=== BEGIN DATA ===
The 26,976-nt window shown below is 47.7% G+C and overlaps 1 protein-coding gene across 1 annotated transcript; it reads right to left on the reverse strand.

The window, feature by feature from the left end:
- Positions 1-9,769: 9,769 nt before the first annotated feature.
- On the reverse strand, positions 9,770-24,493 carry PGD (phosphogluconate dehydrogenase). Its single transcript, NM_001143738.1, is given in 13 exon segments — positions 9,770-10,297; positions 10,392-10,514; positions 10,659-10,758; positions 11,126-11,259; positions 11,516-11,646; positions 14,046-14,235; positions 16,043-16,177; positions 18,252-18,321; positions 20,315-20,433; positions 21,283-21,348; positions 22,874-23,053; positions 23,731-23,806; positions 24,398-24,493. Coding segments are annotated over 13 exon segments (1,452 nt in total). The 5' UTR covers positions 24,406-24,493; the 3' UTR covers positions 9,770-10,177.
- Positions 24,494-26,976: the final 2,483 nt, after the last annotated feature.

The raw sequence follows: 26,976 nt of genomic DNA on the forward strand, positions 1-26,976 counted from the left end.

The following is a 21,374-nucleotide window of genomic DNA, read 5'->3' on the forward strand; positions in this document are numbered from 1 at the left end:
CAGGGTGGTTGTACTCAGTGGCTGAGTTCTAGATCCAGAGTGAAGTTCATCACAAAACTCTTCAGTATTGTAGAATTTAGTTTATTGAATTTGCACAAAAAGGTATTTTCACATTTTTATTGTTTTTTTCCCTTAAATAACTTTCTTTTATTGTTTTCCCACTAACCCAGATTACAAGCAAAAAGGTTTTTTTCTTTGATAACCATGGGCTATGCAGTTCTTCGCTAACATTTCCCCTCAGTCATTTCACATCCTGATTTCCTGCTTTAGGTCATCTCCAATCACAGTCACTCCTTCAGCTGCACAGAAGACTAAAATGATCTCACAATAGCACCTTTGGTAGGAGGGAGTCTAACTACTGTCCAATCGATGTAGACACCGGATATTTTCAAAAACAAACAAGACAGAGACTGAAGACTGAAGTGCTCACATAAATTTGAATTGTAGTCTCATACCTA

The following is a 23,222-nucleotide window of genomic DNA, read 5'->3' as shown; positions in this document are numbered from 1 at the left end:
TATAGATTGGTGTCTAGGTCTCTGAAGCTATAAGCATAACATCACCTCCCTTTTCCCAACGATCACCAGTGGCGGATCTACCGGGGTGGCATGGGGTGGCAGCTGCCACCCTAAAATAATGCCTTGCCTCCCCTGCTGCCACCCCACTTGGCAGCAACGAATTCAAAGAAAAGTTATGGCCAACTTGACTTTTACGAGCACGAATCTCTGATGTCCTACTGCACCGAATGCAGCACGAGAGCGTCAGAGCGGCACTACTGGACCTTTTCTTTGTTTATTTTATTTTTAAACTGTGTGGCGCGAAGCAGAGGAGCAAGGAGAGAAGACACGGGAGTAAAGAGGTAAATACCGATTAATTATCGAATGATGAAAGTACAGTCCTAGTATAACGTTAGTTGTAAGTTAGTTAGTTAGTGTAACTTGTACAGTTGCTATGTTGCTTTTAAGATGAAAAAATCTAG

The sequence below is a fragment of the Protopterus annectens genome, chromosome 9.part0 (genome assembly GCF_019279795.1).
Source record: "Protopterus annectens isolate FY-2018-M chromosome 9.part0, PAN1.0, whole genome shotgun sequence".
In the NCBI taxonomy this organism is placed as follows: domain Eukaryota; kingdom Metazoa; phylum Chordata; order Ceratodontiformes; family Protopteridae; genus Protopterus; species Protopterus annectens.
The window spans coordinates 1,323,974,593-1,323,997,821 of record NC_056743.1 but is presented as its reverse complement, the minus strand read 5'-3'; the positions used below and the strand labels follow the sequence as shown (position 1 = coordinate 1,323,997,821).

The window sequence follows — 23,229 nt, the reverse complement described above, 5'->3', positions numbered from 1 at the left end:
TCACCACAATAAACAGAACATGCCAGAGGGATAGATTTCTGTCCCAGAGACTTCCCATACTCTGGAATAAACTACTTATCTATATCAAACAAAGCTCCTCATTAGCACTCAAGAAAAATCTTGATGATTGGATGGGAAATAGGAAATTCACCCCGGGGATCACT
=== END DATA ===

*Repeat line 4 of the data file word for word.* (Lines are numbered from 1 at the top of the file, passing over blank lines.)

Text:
- On the reverse strand, positions 9,770-24,493 carry PGD (phosphogluconate dehydrogenase). Its single transcript, NM_001143738.1, is given in 13 exon segments — positions 9,770-10,297; positions 10,392-10,514; positions 10,659-10,758; positions 11,126-11,259; positions 11,516-11,646; positions 14,046-14,235; positions 16,043-16,177; positions 18,252-18,321; positions 20,315-20,433; positions 21,283-21,348; positions 22,874-23,053; positions 23,731-23,806; positions 24,398-24,493. Coding segments are annotated over 13 exon segments (1,452 nt in total). The 5' UTR covers positions 24,406-24,493; the 3' UTR covers positions 9,770-10,177.